What You Ought to Know About Destination Leisure Travel...
Aug. 18th, 2016
Destination Mountain Summer Bookings Continue To Steamroll
Along with a steady march toward a fifth consecutive record for aggregated lodging occupancy and revenues at western mountain resorts this summer, the destinations participating with the Denver-based DestiMetrics* program are also approaching occupancy figures that rival winter levels as reported in the most recent Mountain Market Briefing distributed earlier today. "Occupancy rates for summer 2015 reached 92.5 percent of occupancy rates for the winter of 2015/16, indicating nearly identical room utilization between the two seasons," explained Tom Foley, operations director for DestiMetrics.  "As we track occupancy figures that are likely to set another record in the summer of 2016, we'll look for that gap between summer and winter occupancy to get even closer.  But although summer occupancy figures are strong and growing steadily, the Average Daily Rate (ADR) for summer compared to winter is not at the same level.  

Source:  DestiMetrics. 
Ski Industry
The Silver Lining of Vail's Bid to Take Over Skiing
When Vail Resorts (VR) announced Monday morning its plan to buy Whistler Blackcomb, the Canadian ski resort, you could almost hear the sound of ten million jaws dropping. It wasn't Coke buying Pepsi, but to skiers and snowboarders and anyone who follows the balance of snowsports power, it was close. For years, the only North American resort that has attracted more skier visits than Vail Mountain has been Whistler Blackcomb. Vail's 5,289 skiable acres sounds like a lot. In fact, until last year's merging of two other ski areas Vail Resorts recently bought, Park City and Canyons in Utah, it was by far the most in America. But Vail's size is a mere 65 percent of Whistler Blackcomb's 8,171 skiable acres, which is part of the reason why Whistler has been ranked No. 1 in North America by readers of SKI magazine the past two years.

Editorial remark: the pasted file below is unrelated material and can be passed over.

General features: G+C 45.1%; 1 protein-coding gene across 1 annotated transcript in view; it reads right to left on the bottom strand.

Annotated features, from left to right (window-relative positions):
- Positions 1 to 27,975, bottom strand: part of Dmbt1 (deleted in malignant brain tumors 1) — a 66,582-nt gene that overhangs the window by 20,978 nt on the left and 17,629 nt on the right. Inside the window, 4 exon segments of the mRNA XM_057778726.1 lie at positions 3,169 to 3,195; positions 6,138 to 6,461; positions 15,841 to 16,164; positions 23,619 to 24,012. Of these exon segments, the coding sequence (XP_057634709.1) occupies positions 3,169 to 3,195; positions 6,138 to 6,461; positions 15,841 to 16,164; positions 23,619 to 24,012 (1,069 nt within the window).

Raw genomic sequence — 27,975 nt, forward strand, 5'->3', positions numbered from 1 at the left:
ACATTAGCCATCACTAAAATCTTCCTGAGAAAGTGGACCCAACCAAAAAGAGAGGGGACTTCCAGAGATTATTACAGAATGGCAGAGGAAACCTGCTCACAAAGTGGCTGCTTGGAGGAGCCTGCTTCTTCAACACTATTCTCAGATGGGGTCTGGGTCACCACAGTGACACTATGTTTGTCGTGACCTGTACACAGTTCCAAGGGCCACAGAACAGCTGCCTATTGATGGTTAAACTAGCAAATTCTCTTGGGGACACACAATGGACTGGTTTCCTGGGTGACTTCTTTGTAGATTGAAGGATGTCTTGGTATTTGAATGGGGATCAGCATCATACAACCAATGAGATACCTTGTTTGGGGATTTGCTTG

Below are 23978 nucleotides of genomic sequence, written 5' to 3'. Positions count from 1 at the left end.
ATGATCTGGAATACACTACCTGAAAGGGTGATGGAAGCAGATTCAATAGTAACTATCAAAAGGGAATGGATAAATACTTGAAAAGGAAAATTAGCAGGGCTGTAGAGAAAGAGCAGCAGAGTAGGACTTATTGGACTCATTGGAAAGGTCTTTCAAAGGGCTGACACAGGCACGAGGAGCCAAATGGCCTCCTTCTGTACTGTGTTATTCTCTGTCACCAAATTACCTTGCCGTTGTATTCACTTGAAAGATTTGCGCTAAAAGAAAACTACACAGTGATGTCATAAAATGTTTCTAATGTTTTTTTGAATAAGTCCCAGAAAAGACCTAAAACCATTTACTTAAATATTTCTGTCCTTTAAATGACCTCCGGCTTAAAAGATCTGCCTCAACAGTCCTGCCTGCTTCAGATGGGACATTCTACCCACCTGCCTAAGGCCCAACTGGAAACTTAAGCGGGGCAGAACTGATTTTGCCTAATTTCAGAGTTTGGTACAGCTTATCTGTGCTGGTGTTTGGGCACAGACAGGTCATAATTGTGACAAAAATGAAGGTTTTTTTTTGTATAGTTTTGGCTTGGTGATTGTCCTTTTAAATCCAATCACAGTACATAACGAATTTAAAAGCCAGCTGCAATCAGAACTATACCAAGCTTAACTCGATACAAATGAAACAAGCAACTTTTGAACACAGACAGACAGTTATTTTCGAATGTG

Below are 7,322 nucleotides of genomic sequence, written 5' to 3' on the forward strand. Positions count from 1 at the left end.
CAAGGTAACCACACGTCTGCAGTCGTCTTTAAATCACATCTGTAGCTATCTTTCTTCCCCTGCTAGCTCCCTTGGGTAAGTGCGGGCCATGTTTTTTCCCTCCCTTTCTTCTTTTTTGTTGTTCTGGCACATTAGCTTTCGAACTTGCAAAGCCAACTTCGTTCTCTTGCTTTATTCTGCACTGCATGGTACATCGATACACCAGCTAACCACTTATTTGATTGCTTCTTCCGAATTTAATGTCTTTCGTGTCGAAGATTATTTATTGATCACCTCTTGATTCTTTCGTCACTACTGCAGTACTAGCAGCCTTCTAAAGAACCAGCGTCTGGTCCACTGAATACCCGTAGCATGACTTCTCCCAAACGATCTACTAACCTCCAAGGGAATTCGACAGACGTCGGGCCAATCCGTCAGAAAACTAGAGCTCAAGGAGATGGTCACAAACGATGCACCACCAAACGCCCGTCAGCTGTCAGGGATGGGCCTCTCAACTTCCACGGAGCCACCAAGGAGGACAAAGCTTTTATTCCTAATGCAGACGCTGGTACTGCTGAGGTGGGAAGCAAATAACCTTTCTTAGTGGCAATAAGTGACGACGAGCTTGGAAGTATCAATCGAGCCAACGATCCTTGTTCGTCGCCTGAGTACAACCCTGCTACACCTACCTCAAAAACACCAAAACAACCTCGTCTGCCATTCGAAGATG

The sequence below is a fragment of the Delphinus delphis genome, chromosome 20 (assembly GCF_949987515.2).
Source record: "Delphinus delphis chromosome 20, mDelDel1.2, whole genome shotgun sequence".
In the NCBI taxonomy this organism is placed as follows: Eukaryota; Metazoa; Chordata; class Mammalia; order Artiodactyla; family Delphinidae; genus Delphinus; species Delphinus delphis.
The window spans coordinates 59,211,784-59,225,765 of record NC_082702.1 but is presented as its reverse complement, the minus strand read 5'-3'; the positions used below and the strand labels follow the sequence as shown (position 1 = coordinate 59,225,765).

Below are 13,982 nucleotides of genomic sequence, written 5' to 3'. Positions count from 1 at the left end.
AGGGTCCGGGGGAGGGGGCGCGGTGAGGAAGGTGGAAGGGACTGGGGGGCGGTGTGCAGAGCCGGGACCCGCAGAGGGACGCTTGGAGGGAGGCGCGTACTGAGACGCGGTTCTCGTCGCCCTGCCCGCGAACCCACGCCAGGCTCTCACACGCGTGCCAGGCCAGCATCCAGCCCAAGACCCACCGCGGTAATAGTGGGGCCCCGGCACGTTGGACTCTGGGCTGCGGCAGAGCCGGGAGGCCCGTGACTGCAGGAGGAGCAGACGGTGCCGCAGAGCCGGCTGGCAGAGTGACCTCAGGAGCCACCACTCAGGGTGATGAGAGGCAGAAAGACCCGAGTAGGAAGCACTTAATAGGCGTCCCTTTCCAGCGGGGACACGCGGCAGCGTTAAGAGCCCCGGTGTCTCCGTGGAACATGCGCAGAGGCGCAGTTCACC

Source: OutsideOnline. 
What La Niņa Has in Store for Winter 2016/2017
El Niņo is transitioning to La Niņa. In other words, the water in the South Pacific near the Equator is cooling off. Why does this matter? It matters because it will change the average position of the jet stream this winter. The jet stream guides storm systems around the globe ultimately determining where the heaviest snow falls in any given winter season. Outlook: A low grade La Niņa (aka La Niņa Lite) will be the dominate player by late fall and continue through the winter season. What does that mean? It means the storm track will favor certain areas for heavier than average snowfall. Those areas may be different than last winter. I believe we'll see the heaviest snow in the Pacific Northwest, northern Intermountain West, Great Lakes and possibly parts of the Northeast. 

Source:  On The Snow. 
Banking on summer: Ski resorts seek return on year-round investment
At Vail Mountain, grown men could be heard screaming with fear and excitement as they raced down the summer tubing hill. Tangled in ropes, the eyes of toddlers grew large as they contemplated their next step on the obstacle course. On a ski lift, families visiting Vail rode back up the hill after cruising down the zip line. "Mom, it's awesome," Dylan Taylor yelled below. "It doesn't hurt your stomach. You can do it." There are tamer attractions too, such as the self-guided interpretive nature trails. That means, this summer at Vail's Epic Discovery, there is something for just about everyone. By building such attractions, ski resorts in Colorado and throughout the United States are on a mission to become year-round attractions.

Source: Steamboat Today. 
Destination Tourism
Another record summer for Telluride
The summer tourism season has a little ways to go, but preliminary data shows that Telluride is having its busiest summer ever. "We had five record summers in a row," said Michael Martelon, CEO of the Telluride Tourism Board. "We're going to have a sixth. "Martelon said he analyzes many economic indicators before making such pronouncements, but the clue that the summer of 2016 would be the best on record in terms of visitors came with Denver-based Destimetrics' monthly report at the end of June. Data from Destimetrics, a company that analyzes lodging information for North American mountain travel destinations, forecasted that hotel occupancy and average daily room rates (ADR) for July, August and September would be higher than what was realized during the same months in 2015. The projections were based on advanced bookings. 

Source:  Telluride Daily Planet.